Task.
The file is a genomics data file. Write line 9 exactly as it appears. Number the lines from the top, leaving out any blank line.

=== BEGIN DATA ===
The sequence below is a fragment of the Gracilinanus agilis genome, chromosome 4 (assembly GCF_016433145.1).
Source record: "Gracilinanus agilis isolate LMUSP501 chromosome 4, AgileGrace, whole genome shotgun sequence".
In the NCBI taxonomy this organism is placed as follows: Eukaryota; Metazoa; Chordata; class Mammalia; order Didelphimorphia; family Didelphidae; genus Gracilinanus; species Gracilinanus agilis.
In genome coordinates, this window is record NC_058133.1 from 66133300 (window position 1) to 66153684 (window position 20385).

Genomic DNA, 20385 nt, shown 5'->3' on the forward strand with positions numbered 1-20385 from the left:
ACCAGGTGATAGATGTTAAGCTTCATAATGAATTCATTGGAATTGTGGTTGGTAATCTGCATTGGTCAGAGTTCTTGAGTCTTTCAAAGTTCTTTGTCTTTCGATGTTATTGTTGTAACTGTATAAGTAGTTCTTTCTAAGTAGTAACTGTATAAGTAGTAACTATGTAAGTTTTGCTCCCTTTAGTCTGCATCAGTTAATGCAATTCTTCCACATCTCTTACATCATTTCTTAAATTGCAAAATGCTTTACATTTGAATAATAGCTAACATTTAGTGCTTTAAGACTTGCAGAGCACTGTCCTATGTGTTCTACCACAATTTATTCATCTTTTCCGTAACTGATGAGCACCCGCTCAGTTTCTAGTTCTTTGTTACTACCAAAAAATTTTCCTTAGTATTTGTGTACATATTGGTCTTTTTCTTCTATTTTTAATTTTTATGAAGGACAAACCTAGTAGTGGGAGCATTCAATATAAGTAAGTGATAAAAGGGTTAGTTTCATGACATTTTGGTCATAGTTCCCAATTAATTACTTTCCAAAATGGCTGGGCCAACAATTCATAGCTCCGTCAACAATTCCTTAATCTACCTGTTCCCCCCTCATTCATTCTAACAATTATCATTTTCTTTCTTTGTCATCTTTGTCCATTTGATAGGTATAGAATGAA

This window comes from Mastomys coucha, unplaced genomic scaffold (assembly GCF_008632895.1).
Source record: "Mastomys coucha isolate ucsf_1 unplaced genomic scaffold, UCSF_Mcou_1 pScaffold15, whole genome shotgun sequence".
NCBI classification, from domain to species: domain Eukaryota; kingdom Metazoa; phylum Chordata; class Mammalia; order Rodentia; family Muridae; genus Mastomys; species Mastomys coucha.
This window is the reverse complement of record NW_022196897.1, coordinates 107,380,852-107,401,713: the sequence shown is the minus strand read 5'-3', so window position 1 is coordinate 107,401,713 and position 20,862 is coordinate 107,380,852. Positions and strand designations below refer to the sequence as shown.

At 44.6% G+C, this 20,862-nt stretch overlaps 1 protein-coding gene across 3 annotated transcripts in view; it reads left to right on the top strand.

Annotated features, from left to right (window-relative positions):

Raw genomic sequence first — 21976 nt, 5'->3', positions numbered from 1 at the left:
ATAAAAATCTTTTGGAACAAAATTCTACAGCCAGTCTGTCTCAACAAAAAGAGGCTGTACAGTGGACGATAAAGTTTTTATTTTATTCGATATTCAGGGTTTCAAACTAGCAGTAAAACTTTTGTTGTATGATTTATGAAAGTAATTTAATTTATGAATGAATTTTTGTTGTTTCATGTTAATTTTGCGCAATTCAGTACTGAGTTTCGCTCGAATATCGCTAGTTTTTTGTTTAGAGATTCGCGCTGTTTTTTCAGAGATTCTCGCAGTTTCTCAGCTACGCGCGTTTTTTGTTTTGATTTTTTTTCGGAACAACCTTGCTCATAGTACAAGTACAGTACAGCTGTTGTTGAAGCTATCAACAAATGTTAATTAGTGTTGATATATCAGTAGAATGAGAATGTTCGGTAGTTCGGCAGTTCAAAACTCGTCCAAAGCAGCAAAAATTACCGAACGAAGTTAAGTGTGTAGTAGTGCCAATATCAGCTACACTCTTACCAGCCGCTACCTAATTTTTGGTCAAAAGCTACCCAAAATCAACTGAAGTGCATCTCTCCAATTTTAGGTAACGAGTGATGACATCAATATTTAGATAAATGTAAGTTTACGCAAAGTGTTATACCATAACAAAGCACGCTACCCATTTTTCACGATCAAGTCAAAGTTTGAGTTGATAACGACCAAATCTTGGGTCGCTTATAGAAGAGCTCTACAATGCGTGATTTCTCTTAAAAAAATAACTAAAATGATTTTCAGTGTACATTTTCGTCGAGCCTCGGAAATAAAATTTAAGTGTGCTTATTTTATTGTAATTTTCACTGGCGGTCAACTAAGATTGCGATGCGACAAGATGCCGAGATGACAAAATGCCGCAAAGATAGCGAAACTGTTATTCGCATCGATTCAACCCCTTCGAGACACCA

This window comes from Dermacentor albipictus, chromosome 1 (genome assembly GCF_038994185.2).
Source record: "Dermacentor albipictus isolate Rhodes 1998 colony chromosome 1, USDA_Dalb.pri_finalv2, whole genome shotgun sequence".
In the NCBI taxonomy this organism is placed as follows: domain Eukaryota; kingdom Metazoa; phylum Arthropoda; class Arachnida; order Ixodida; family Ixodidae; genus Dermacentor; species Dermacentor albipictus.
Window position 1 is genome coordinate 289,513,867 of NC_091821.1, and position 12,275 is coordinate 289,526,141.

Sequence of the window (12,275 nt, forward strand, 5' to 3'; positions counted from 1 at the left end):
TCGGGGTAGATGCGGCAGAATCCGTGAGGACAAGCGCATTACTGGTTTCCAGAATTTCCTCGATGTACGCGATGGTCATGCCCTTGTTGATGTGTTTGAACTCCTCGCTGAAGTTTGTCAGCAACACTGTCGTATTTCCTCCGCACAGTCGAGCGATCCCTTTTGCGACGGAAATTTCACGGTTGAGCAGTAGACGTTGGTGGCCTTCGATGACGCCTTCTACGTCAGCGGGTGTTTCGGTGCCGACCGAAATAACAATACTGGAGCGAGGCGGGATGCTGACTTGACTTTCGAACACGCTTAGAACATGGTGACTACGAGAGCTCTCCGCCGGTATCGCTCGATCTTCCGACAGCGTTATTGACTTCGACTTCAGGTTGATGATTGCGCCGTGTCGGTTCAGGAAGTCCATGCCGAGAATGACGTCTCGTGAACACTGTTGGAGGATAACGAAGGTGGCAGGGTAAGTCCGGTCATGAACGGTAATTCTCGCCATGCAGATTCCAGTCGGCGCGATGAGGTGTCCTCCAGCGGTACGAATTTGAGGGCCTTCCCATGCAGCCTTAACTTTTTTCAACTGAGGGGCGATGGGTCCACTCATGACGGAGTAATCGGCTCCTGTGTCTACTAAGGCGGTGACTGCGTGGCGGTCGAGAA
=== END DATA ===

NCBI classification, from domain to species: domain Eukaryota; kingdom Metazoa; phylum Chordata; class Mammalia; order Rodentia; family Muridae; genus Mastomys; species Mastomys coucha.